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Travelling to Port Renfrew, BC

& things to do on the way

Welcome to the gateway to ancient forests, epic hikes and mighty surf — to the eagle, the salmon, and Sitka spruce.

 

Bjorn Holm (Port Renfrew) is located on Vancouver Island, off of Canada’s West Coast. If you are arriving from an international destination, you would book your flight to the Vancouver International Airport, Victoria International Airport, Nanaimo Airport or Seattle-Tacoma International Airport.

 

There are water air charters available with direct landings at Pacific Gateway Marina. However, please note there is currently no taxi service in Port Renfrew. We highly recommend renting a vehicle at the airport and continuing by car. You’re in for a few treats on the winding road to Vancouver Island’s rugged west coast. We are approximately 2 to 2 1/2 hours from both the Victoria International and Nanaimo Airports.

 

Alternatively, the island is serviced by multiple ferry services; direct via BC Ferries from Vancouver (Tsawwassen) to Victoria (Swartz Bay) and Vancouver (Horseshoe Bay) to Nanaimo (Duke Point or Departure Bay); direct from the USA via Washington State Ferries and Victoria Clipper.

**Please note advance ferry reservations are highly recommended on all routes during weekends, holiday periods and summer months.

***Please remember to note the travel requirements to and from the United States by the U.S. Department of State.

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Victoria to Port Renfrew

via Sooke (Option #1)

  • Victoria to Sooke

  • Sooke thru Jordan River to Port Renfrew

 

We recommend visiting:

 

 

And of course, there are numerous beach stops along the way: French Beach, Jordan Beach, China Beach, Sandcut Trail.

 

A 2-hour trip just turned into a leisurely 4 hours minimum!

Victoria to Port Renfrew

via Duncan over the Malahat (Option #2)

  • Victoria to Duncan over the Malahat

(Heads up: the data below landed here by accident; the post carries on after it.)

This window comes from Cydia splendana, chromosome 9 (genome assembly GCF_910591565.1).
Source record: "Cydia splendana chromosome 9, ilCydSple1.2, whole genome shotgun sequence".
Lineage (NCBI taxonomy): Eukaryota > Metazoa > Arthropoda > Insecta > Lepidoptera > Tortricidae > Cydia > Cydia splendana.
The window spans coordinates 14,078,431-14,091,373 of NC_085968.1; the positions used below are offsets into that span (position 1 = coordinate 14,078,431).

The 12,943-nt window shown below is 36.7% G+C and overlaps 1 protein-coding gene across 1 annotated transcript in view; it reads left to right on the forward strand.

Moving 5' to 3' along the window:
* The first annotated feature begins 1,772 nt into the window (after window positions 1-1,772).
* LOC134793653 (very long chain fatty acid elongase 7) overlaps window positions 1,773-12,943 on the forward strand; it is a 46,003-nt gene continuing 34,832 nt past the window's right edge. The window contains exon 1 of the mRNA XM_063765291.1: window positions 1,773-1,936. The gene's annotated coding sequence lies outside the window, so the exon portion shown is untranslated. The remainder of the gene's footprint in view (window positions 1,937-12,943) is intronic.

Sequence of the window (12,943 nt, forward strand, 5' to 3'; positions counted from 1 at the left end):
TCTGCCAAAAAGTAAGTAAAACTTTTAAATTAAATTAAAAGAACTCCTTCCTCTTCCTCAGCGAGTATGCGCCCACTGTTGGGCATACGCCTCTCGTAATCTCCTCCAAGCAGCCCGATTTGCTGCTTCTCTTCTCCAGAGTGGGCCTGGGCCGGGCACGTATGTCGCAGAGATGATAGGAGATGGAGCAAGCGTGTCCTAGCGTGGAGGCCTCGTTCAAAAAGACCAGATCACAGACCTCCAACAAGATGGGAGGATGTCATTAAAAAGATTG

• Duncan to Lake Cowichan over the backbone of the island to Port Renfrew

 

Our recommended highlights:

 

  • Goldstream Provincial Park – Autumn Salmon Run at Goldstream Park – there is an interpretative centre.

  • Malahat Drive – Malahat View Points

  • Malahat SkyWalk – accessible 600m Tree Walk to a spectacular gentle spiral ramp that takes you up 32m to a sightseeing platform. But the fun doesn’t stop at the top.  Take the 20m spiral slide challenge.  Go ahead, take as many turns as you like 😊 we’ll never know.

  • Old Farm Market – Home of Local Produce

  • Cowichan Valley Meat Market – Run by the Quist family Farm in the Cowichan Valley ~~ Local farm-fresh meats.

  • Red Arrow Brewery – Some of the best things happen over a beer.

  • Vancouver Island Motorsport Circuit – A motorsports playground for performance driving enthusiasts ** You will need deep pockets for this experience of a lifetime.

  • Cowichan River Tubing –Tube the Cowichan River – A very different experience of a lifetime but exhilarating just the same.

 

There are numerous opportunities to stop, spot and photoshoot. Move through the landscape quietly and the “locals” (eagles, bears and elk) may show their faces. Even if they don’t, you know they are there. You’ll pass by the Harris Creek Sitka spruce site plus Lizard and Fairy Lakes as you near Port Renfrew.

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The Last Few Steps to Bjørn Holm.

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Once you arrived in Port Renfrew, continue along Parkinson’s Road turn right immediately past Tomi’s Café, then immediately left into Wild Coast Cottages. Slowly follow the road and take the first right; continue up the road as it gently climbs to the left. As soon as you catch glimpses of the ocean you’ll know you’ve arrived.